• A kosher symbol boosts market share
  • A kosher product can win more favorable shelf space
  • When competing next to a non-kosher brand, a kosher product will do better by 20%

Then why don’t more food, food wrap, soap and detergent companies match the marketing impact and transparency found at the kosher market? According to the promotional allegations above, the larger kosher transparency would increase every measure of business success. Instead, double standards have become the norm to keep most general consumers in the dark about kosher, and deceitful actions of this nature might be characterized as fraud by the most awakened supermarket patrons. We believe that schemes like this should be regulated by the Federal Trade Commission under its Fair Packing and Labeling Act, especially when religious freedom and tax-exempt revenue are in play.[4]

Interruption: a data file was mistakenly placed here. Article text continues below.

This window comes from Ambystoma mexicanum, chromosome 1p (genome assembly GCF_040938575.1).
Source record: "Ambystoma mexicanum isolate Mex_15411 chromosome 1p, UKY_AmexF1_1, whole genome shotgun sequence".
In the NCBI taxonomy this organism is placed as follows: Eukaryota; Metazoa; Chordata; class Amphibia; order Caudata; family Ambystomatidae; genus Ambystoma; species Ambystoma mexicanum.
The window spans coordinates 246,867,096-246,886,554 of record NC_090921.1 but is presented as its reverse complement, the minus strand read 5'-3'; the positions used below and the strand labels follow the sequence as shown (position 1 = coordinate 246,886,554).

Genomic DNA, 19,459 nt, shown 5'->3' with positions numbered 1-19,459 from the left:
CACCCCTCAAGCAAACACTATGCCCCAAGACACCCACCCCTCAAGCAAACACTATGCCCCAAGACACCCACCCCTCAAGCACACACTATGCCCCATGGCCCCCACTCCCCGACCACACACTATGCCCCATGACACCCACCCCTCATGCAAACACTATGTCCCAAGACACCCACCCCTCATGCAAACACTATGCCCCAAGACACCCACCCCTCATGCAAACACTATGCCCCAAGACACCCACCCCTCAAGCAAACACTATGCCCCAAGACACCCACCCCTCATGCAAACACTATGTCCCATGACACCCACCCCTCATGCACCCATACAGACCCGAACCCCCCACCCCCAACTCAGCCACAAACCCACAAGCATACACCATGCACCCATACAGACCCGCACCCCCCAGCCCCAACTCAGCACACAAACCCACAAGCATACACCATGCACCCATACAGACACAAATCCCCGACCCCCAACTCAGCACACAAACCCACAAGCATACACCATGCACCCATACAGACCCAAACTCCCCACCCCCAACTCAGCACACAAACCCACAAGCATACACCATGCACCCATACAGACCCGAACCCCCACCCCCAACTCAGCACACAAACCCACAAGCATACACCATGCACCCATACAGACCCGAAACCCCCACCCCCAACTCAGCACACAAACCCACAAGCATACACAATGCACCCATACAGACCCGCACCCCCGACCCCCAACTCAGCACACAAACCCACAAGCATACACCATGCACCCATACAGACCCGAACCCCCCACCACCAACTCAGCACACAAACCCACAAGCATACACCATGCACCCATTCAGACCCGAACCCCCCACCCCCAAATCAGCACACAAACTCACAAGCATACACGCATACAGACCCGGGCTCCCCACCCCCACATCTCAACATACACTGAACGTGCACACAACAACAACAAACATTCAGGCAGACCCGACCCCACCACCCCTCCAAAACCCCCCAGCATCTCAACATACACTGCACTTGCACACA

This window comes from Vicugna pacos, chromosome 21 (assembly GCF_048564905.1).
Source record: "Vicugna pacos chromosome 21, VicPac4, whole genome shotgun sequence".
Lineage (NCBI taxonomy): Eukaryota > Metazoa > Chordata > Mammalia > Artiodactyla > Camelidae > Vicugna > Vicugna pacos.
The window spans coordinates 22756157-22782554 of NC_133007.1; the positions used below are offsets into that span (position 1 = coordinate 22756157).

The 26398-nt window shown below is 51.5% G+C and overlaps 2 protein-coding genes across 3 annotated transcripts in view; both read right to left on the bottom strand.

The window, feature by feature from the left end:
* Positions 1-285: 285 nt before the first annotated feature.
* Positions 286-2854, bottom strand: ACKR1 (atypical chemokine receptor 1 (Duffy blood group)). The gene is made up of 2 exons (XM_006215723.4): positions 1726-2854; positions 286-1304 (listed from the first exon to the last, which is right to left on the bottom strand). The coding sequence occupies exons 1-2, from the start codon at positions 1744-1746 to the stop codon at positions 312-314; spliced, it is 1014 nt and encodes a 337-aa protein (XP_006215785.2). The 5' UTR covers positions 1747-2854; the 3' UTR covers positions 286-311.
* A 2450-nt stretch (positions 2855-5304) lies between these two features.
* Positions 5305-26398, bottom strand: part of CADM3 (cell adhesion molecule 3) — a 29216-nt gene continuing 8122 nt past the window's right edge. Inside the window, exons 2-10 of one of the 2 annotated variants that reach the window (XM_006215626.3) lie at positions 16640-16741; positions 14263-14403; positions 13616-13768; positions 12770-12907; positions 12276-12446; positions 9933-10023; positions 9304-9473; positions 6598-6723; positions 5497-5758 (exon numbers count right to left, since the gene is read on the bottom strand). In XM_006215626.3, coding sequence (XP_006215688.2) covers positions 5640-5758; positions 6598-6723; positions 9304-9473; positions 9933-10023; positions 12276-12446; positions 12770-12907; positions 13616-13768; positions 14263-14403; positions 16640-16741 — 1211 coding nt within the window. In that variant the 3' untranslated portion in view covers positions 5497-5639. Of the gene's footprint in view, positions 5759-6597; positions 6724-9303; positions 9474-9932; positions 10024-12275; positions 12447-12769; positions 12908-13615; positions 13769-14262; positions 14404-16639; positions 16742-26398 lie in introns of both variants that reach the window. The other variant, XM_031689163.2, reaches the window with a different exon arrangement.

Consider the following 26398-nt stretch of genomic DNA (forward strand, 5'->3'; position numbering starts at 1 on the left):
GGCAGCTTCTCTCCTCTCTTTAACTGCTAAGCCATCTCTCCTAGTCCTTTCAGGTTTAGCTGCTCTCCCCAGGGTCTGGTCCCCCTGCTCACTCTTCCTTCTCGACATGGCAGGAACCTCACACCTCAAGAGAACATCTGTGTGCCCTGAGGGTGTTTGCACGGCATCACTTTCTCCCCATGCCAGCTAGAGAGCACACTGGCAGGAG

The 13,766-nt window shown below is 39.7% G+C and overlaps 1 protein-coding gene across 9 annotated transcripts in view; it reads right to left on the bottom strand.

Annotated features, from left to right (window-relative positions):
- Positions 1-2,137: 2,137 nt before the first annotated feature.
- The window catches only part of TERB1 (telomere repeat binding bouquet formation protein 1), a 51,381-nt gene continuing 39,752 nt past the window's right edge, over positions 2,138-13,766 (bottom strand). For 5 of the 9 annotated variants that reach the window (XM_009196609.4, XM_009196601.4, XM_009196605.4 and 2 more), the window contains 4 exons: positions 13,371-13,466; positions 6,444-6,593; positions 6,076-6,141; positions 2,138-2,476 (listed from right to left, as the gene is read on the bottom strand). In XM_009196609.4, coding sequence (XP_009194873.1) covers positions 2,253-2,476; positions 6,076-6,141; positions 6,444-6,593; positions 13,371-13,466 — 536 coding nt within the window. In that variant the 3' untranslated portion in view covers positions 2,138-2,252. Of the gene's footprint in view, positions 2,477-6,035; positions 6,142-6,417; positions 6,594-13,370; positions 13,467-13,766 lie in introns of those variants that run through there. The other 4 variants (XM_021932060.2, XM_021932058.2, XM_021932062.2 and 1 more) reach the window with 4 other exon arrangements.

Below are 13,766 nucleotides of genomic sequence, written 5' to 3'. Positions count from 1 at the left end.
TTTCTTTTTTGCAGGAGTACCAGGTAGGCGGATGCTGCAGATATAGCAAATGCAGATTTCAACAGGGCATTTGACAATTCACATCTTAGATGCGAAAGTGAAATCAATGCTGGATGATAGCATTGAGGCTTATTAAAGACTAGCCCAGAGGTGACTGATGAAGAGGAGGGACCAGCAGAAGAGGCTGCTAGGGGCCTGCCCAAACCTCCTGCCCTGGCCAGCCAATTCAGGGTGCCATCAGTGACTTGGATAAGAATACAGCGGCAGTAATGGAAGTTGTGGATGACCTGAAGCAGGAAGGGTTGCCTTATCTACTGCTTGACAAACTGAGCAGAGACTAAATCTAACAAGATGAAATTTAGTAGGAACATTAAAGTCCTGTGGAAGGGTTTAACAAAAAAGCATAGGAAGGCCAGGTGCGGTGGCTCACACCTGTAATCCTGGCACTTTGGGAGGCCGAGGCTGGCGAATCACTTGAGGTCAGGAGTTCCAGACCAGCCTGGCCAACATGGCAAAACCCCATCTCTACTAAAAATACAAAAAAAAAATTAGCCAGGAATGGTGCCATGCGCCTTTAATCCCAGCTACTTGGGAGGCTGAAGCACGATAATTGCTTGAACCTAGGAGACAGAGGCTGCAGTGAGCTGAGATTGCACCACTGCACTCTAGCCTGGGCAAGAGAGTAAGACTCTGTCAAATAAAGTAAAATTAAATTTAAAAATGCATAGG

Finally, there is the matter of how many, or few, kosher keeping patrons this food industry is bending backwards over to kosher certify their entire line of production. Time and time again we have come across an approximate number of one million strict American observers of Kashrus (the kosher dietary laws of Judaism) who need this as part of their religious faith. This would be like kosherizing most of the entire food supply of a small village for just one orthodox Jew of 350 total residents. While this might seem outrageous, now that we have investigated the differences in the abundant kosher markets available online and in ethnically Jewish communities, it seems that these most adherent kosher keepers, like the orthodox Haredi Jews, frown upon products lacking a heimishe kosher seal! And if so, they likely avoid the major supermarket chains altogether, further diminishing any honest assessment of kosher seeking numbers. While authentic Jewish demographic numbers have always been dubious (just consult Aleksandr Sohltzenitsyn’s Two Hundred Years Together for affirming this point), we read from The Jerusalem Center for Public Affairs that “Eleven percent of American Jews defined themselves as Orthodox in the 1970 study, or approximately 600,000 people. That figure has remained relatively consistent.”[5] (emphasis ours)  Therefore, can we reasonably presume that 600,000 out of 1,000,000, or 60% of the strict kosher keepers are not regular shoppers of the typical goyish supermarket brands of products? Now, this would be like kosherizing most of the entire food supply for just one person of 875 residents in the village. Amazing, but true! This village is your American nation today!